A study published in the Journal of the American College of Cardiology has found that prolonged QTc is associated with a significantly increased risk of stroke, indicating that drugs that prolong QTc may need to be investigated for a potential association with stroke.
Elsayed Soliman (Epidemiological Cardiology Research Center, Wake Forest School of Medicine, Medical Center Boulevard, Winston-Salem, USA) and others reported that, according to some data, 38% to 71% of patients with acute stroke have prolonged QTc. They added: “Autonomic dysregulation caused by overactivity of the sympathetic nervous system during acute stroke has been suggested as one of the potential mechanisms. Nevertheless, it is also possible that in some cases, prolonged QTc actually existed before the development of stroke and its presence during the acute phase reflects its common presence in individuals at risk; hence, it could be used as a marker for future stroke.” Therefore, using data from the REGARDS (Reasons for geographic and racial differences in stroke) study, Soliman et al examined the association between risk of stroke and presence of prolonged QTc. The REGARDS study is supported by the National Institute of Neurological Disorders and Stroke, National Institutes of Health.
Of a total study population of 27, 411 participants, 740 (2.7%) had prolonged QTc at the study baseline and 608 (2.2%) developed a stroke in the 8.2 years of follow-up. Soliman et al wrote: “The risk of stroke in study participants with prolonged QTc was almost three times the risk in those with normal QTc (p<0.0001).” They added that the risk of stroke remained significantly high even after adjusting for baseline demographics, traditional stroke risk factors, and QT-prolonging drugs.
Additionally for every one standard deviation increase in QTc, there was a 24% increase in the risk of incident stroke (p<0.0001). According to Soliman et al, the mechanism by which QTc is predictive of incident stroke is not entirely clear at this stage. It is possible that QTc represents a marker of silent undetected atherosclerotic vascular disease.
Soliman et al stated that their findings “add further concern regarding the consequences of QTc prolongation. In addition to increased cardiovascular morbidity and mortality, stroke seems to be another serious outcome.” In their view, the combination of their study’s results and the fact that the use of QTc prolonging drugs is increasing may mean that a study investigating the risk of stroke with QTc prolong drugs is necessary.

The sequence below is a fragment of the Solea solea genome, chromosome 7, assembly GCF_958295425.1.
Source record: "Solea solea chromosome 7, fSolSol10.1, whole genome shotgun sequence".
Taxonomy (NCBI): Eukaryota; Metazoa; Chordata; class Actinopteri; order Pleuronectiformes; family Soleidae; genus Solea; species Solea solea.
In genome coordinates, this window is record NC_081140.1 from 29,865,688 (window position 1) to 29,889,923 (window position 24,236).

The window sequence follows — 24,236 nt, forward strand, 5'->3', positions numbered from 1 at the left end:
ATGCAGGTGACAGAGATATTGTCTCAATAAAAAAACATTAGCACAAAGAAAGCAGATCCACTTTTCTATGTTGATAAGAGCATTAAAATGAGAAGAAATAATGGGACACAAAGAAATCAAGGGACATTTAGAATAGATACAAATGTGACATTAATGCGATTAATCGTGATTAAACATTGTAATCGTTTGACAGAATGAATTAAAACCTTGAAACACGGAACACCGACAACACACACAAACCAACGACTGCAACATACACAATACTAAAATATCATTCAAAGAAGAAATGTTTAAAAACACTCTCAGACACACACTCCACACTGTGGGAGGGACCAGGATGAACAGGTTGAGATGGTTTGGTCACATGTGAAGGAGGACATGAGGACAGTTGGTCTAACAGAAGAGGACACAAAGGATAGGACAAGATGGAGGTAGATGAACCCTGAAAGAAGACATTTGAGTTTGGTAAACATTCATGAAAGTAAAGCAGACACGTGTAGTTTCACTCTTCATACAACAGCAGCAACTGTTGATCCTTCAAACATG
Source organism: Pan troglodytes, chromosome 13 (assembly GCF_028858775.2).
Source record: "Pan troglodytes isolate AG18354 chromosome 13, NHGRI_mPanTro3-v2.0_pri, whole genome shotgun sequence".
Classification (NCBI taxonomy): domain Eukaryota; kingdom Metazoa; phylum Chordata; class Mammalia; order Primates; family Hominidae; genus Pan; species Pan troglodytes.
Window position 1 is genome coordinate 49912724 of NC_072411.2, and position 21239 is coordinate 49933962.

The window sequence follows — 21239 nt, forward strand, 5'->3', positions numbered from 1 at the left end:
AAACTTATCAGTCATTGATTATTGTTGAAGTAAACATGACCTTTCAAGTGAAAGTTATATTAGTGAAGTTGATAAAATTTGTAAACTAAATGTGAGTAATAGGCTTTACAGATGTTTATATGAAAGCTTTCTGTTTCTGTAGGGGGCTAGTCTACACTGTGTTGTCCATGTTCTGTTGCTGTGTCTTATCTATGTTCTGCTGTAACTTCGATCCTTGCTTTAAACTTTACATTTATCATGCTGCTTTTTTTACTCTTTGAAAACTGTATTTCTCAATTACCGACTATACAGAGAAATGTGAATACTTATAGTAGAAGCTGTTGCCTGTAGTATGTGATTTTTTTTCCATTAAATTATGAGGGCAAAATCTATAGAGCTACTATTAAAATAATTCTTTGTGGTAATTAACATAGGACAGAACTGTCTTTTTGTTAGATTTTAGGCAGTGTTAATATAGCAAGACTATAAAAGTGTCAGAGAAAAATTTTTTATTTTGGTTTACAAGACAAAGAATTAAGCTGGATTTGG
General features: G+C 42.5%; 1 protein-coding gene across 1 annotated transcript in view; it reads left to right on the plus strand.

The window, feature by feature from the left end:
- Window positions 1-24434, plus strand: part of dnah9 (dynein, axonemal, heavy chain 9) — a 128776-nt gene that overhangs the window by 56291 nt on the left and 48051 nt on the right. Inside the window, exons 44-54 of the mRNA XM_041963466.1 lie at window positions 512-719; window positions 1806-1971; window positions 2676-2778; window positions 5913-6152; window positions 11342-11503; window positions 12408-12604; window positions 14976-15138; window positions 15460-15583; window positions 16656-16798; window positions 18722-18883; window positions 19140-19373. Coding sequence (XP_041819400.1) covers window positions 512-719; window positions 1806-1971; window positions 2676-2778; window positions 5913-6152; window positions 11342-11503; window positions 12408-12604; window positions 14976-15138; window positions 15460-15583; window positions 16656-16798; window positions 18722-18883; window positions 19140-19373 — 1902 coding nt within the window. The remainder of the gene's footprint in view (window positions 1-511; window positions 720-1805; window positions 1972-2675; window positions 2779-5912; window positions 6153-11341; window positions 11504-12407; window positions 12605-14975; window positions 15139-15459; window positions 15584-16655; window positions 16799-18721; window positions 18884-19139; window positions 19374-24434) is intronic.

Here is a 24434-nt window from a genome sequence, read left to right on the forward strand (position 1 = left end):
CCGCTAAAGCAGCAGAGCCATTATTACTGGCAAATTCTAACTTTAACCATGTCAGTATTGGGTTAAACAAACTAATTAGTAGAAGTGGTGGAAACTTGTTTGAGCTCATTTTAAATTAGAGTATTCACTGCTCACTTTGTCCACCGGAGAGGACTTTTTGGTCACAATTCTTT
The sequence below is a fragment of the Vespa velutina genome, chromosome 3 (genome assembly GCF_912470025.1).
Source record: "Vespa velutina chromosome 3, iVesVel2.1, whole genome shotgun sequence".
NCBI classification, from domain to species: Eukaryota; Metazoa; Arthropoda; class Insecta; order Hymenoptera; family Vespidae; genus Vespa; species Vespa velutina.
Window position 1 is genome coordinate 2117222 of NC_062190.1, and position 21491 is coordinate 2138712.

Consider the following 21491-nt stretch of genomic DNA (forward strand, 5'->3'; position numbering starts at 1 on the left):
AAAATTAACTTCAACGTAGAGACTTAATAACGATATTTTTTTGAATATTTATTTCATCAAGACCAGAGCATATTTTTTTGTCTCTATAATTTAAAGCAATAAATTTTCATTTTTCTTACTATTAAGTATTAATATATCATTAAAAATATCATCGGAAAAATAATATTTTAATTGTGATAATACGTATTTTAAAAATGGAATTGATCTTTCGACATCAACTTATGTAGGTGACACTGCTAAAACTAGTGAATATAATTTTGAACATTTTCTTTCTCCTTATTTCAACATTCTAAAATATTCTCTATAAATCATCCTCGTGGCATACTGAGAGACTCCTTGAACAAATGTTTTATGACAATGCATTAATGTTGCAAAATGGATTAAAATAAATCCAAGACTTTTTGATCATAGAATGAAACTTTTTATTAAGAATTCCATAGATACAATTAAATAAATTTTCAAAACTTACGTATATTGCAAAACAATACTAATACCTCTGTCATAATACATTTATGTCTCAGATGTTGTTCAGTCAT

They explained that in the PALLAS study, which showed that patients with permanent atrial fibrillation receiving dronedarone (Multaq, Sanofi Aventis) to be at increased risk of stroke compared with those on placebo, there was a 8±40ms increase in QTC duration in the dronedarone group vs. 2±38ms increase in the placebo group (p<0.001) one month after treatment. However, they noted that it was not clear how many of the strokes in patients receiving dronedarone could be explained by the drug’s prolonging QTC effects. Notably, another study (ATHENA) showed dronedarone to be associated with a lower risk of stroke compared with placebo, as Soliman et al commented in their article. Soliman told Cardiac Rhythm News: “Whether the difference in outcomes between PALLAS and ATHENA was due to the type of atrial fibrillation studied (PALLAS reviewed permanent and ATHENA reviewed paroxysmal) or the differences in QTc prolongation need further investigation.”
He said: “Based on our results, QTc duration could be a useful addition to the components of the already existing stroke risk prediction models, which will be our next investigation. Nevertheless, with the increasing number of QTc prolonging drugs in the market, investigating the risk of stroke associated with these drugs seem to be a more urgent task”. Soliman added that in an additional analysis using REGARDS study data, there was 19% increase in the risk of stroke in patients taking QTc prolonging drugs compared with those not taking these drugs (p=0.059), but this needs to be investigated further in a study designed specifically to address this question.